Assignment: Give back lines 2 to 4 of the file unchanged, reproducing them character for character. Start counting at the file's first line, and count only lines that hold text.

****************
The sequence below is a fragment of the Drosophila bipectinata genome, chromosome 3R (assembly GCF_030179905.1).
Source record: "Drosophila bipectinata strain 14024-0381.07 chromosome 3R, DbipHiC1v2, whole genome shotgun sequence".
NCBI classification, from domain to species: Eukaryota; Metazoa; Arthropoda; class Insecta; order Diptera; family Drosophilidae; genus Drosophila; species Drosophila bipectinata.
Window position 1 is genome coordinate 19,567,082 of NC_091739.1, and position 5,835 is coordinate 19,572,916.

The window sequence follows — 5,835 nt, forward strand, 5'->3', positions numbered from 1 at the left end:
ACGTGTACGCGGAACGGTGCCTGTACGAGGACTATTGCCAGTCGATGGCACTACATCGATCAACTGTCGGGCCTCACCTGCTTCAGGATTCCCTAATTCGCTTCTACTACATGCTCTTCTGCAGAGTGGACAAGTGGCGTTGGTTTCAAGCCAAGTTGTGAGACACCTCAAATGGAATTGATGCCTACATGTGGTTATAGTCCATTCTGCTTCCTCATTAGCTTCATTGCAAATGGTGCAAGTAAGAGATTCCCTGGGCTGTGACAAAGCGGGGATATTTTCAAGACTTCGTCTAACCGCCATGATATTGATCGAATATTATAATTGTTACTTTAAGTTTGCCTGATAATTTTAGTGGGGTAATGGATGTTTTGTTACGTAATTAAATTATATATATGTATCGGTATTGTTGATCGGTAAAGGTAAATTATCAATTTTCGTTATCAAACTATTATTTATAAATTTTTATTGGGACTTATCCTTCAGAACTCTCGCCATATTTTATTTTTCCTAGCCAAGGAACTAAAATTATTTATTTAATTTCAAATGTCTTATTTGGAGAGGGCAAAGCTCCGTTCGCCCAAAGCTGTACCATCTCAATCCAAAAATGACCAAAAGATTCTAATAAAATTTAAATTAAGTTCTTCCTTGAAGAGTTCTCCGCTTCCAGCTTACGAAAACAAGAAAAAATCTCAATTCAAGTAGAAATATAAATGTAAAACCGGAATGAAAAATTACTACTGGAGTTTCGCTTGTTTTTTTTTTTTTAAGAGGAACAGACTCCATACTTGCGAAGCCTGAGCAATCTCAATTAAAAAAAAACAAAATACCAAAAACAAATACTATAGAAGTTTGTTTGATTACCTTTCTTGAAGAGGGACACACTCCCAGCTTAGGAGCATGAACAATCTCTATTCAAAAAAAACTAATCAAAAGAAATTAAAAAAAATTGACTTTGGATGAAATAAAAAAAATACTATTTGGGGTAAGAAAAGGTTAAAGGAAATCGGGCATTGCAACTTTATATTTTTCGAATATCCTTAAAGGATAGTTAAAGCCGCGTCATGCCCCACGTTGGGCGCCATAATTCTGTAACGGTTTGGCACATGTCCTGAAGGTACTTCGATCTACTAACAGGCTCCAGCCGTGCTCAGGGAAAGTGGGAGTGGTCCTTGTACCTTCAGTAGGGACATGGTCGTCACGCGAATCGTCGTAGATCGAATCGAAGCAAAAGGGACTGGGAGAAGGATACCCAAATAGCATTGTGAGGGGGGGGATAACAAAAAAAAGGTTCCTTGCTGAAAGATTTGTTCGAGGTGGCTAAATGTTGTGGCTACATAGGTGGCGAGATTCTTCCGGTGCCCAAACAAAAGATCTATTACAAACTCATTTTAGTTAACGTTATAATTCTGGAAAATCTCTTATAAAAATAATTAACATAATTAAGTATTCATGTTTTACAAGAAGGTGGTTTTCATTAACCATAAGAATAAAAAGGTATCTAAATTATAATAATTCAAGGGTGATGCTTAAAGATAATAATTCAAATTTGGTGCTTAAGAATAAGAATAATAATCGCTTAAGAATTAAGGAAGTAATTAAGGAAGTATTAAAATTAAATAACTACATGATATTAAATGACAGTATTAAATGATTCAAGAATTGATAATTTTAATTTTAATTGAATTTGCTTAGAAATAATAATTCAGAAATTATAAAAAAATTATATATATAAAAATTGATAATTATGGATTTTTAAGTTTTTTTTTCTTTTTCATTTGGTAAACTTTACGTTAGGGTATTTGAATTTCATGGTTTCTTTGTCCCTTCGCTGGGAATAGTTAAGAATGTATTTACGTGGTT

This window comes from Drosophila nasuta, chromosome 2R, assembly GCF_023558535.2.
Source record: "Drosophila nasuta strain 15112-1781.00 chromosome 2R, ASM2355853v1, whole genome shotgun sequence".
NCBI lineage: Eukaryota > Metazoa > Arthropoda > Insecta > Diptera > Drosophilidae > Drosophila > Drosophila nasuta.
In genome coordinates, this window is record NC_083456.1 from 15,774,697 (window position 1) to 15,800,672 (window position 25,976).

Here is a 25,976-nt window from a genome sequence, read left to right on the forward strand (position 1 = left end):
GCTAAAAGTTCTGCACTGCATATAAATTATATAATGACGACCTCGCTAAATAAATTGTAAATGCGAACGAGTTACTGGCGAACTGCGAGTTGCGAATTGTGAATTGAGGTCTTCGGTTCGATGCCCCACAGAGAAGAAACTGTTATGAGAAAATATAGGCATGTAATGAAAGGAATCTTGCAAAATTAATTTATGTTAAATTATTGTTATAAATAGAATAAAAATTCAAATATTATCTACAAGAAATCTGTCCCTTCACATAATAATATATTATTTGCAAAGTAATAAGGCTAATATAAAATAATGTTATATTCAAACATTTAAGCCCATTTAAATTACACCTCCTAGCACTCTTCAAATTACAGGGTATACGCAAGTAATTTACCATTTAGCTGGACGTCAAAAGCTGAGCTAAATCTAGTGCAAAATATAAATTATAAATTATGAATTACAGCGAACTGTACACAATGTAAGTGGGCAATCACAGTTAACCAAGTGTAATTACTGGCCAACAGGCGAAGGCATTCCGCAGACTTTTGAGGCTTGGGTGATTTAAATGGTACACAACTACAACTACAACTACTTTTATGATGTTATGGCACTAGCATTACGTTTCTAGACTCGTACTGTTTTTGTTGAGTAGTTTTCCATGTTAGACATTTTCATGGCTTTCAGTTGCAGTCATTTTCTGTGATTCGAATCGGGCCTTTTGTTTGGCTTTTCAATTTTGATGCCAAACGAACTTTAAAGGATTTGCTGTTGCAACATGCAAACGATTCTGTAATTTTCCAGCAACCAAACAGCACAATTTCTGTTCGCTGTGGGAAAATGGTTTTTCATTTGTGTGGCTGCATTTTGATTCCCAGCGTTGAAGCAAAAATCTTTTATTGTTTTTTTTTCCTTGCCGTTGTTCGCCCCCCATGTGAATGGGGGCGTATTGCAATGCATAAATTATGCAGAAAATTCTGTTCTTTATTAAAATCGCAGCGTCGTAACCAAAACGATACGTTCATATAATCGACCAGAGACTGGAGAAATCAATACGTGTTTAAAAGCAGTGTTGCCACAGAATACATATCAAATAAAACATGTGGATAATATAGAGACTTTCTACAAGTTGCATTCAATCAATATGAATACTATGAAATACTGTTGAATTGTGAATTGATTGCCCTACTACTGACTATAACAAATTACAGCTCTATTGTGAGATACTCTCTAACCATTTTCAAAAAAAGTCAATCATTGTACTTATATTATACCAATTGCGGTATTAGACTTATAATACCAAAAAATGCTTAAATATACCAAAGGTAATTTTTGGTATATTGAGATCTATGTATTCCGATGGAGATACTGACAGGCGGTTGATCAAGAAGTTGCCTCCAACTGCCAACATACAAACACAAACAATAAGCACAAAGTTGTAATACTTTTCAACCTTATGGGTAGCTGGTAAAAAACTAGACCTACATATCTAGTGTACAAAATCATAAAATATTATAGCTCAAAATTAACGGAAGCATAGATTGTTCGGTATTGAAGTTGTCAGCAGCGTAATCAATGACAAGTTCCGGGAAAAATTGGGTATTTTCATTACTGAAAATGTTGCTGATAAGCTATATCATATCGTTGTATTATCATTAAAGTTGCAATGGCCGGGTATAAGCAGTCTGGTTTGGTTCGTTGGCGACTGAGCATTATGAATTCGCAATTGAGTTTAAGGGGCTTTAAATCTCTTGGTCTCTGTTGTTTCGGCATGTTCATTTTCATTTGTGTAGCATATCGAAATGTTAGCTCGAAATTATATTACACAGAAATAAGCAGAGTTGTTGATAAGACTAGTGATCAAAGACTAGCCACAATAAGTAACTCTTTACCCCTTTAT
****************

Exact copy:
Source record: "Drosophila bipectinata strain 14024-0381.07 chromosome 3R, DbipHiC1v2, whole genome shotgun sequence".
NCBI classification, from domain to species: Eukaryota; Metazoa; Arthropoda; class Insecta; order Diptera; family Drosophilidae; genus Drosophila; species Drosophila bipectinata.
Window position 1 is genome coordinate 19,567,082 of NC_091739.1, and position 5,835 is coordinate 19,572,916.